This coming week we not only usher in the reading of the Fifth Book of the Bible but we also begin the summer fast know as Tisha b’Av (9th day of the Biblical Month of Av). Sefer Dvarim, or as it is known in English translation, the Book of Deuteronomy, acts a summation of the other four books. There is much scholary debate as to its place in the Torah. Biblical scholars have long debated if this fifth book is an add-on or is the book part of the original text?
Tishah b’Av is not a Biblical holiday but a day created by the rabbis and at first it is not easy to find a connection between Parashat Devarim (Deuteronomy 1:1-3:22) and Tisha b’Av. Yet a closer examination may show us that on a meta-level the two are more closely related than we might first imagine.
Tisha b’Av marks the destruction of both the First Temple in 586 BCE and of the Second Temple in the year 70CE. Others have connected the start of the Spanish Inquisition or the expulsion of the Spanish Jewish community with the holiday. These national disasters provoked a great deal of rabbinic commentary. Throughout their commentaries one theme emerges, that it does no good to become defensive and blame others.
Rather, no matter what the other may have done to us, it becomes our responsibility to learn from the calamity and modify one’s behavior so as to be able to better deal with the next problem to occur. This self-analysis does not mean that we blame to victim. Judaism long recognizes that often one is an innocent victim. It also recognizes that there is such a thing as: “Sinat chinam.” Sinat Chinam is a hard word to translate. Perhaps we can translate it best as a “decline in national morale due to idle gossip, loose hatred, the inability to say something nice, and the desire to put politics above the national good”. Sinat chinam is the act of complaining for complaining sake, of showing envy for one’s neighbor’s/colleague’s success and jealousy turned into negative social energy. Sinat chinam represents social disunity, and the arrogance of believing that only “I am right”.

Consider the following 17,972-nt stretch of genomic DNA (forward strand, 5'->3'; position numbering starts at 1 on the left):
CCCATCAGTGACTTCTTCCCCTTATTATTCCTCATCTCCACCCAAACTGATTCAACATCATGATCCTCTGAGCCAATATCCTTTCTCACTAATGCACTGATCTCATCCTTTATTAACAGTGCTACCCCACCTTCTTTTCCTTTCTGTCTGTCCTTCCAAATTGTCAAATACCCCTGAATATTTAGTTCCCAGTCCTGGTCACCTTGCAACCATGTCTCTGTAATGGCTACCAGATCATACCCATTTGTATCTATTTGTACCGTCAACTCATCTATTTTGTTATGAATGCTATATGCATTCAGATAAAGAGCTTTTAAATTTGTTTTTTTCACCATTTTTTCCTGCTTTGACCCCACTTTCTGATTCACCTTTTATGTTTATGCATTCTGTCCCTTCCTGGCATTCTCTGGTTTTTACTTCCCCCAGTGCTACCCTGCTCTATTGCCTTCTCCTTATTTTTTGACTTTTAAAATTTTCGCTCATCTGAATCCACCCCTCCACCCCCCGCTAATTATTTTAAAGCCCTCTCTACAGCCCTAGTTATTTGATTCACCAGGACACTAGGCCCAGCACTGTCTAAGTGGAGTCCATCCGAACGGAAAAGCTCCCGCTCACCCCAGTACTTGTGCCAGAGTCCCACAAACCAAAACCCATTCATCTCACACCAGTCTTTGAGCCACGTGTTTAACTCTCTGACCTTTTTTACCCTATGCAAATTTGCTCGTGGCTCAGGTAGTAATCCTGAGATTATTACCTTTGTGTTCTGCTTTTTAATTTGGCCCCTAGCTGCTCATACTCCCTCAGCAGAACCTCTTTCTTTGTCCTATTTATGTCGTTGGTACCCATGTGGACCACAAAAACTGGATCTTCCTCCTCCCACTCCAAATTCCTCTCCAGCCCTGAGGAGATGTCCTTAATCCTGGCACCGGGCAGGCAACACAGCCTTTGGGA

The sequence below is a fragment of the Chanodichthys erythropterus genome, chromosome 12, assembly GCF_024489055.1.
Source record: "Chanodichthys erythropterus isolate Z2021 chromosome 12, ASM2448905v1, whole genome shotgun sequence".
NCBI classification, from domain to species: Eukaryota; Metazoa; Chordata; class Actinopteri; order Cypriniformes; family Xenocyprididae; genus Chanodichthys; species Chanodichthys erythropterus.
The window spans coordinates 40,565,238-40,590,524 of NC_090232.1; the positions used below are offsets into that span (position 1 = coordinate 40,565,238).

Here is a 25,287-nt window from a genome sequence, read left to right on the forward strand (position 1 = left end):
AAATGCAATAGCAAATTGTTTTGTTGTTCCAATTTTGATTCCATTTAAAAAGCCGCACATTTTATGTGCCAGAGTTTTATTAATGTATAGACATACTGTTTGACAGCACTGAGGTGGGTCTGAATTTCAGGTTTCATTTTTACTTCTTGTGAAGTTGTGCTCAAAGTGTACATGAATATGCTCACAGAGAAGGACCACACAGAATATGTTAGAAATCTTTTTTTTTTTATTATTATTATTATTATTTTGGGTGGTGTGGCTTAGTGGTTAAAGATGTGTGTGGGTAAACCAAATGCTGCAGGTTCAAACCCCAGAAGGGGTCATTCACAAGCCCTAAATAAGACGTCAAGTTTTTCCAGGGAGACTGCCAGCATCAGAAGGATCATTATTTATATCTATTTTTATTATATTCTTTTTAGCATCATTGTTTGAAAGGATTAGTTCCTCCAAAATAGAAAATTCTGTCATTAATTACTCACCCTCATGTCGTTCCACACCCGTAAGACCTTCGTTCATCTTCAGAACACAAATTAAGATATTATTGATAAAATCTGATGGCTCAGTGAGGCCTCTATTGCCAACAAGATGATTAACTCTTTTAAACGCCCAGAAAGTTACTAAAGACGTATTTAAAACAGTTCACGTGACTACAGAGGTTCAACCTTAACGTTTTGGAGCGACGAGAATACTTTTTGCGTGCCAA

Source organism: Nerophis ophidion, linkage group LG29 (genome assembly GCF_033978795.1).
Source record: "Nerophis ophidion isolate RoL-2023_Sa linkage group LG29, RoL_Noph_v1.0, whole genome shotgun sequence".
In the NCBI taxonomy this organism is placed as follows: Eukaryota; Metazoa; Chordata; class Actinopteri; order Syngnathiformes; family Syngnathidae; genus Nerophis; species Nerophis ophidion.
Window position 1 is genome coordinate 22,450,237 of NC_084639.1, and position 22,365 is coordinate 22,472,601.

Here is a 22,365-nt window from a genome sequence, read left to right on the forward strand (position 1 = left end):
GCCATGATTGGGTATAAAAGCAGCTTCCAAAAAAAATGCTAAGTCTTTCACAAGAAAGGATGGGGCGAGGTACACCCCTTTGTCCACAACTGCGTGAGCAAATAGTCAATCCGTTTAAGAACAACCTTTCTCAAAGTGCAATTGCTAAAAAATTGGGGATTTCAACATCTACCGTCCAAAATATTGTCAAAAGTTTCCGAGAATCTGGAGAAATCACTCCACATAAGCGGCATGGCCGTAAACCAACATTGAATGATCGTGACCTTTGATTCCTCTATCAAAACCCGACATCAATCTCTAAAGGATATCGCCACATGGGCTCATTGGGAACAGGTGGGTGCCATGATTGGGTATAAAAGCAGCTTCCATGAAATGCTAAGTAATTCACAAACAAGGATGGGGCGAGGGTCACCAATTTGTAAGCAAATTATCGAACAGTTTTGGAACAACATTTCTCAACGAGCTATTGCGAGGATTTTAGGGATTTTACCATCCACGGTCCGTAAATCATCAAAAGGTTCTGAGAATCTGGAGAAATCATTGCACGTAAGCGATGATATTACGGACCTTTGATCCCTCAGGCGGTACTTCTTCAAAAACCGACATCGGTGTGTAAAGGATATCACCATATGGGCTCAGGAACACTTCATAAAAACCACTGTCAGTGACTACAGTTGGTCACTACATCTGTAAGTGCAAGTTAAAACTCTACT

The rabbis teach us that the fall of the first and second temples did not occur due to lack of national will but rather to sinat chinam, a social disease that slowly gnaws at the national conscientiousness.
Parashat Dvarim stands in contrast to sinat chinam. This week’s section is all about the importance of words. The section begins with the phrase: “Eleh ha’dvarim asher Mosheh dibber el col yisrael…/these are the words which Moses spoke to all of Israel (1:1). It premise is simple, words do matter; what we say has consequences.
The careful reader will ask him/herself why the word “col” (all of) is needed. Certainly the phrase makes equal sense without that word. The rabbinic answer is that “col/each and every one” refers to the body of individuals whom come together as a collective. In others words, we can become a society of sinat chinam (of spiteful chatter and political rancor) or we can focus on using our words to create a sense of comradeship and national purpose. Are the fast of Tisha b”Av and the week’s parashah teaching us that societies dominated by a sense of sinat chinam end in national calamitie? On the other hand, where words are chosen carefully and with the purpose of binding, the holiness of words turns to caring and national success.
Thus, the Fifth book of Hebrew scripture and the last book of the Torah is called Dvarim (“words that result in actions”). How we chose our words as both individuals and as a nation does matter. Both have much to teach us about the modern world in which we live. What do you think?
This year Tishah b’Av begins Monday sundown, July 31 and ends at sundown August 1st. It is traditional to read the Book of Lamentations. Many people fast or avoid the eating of meat on that day. It is traditional not to swim on Tishah b’Av.
Youtubes for the Week
Songs of tragedy and tears
“Tears in Heaven”
The song “Ani Ma’amim” interpreted by Rabbi Shlomo Charbach: